The union argues here that an employer's right to insist on an election in the absence of unfair labor practices should be more circumscribed, and a union's right to rely on cards correspondingly more expanded, than the Board would have us rule. The union's contention is that an employer, when confronted with a card-based bargaining demand, can insist on an election only by filing the election petition himself immediately under § 9(c) (1) (B) and not by insisting that the union file the election petition, whereby the election can be subjected to considerable delay. If the employer does not himself petition for an election, the union argues, he must recognize the union regardless of his good or bad faith and regardless of his other unfair labor practices, and should be ordered to bargain if the cards were in fact validly obtained. And if this Court should continue to utilize the good faith doubt rule, the union contends that at the least we should put the burden on the employer to make an affirmative showing of his reasons for entertaining such doubt. 395 U.S. at 594, 89 S.Ct. at 1930.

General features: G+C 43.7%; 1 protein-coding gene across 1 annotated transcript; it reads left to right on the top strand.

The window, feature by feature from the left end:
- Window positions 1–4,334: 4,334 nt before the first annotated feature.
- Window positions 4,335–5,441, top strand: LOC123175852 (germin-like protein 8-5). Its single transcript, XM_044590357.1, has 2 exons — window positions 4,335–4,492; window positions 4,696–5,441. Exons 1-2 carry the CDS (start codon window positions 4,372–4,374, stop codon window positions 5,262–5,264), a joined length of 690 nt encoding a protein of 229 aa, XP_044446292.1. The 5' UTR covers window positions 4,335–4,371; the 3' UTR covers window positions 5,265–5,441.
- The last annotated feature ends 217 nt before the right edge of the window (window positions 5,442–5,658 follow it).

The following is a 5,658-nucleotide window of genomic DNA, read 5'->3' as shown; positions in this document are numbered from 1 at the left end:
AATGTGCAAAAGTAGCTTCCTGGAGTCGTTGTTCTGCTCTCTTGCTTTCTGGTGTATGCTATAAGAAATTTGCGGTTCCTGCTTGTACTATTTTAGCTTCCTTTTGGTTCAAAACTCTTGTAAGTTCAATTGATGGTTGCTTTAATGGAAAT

At oral argument before this court, the union also argues that the employer should show evidence of doubt based upon an objective standard of reasonableness, rather than the subjective standard of good faith.


The passage in its entirety is as follows: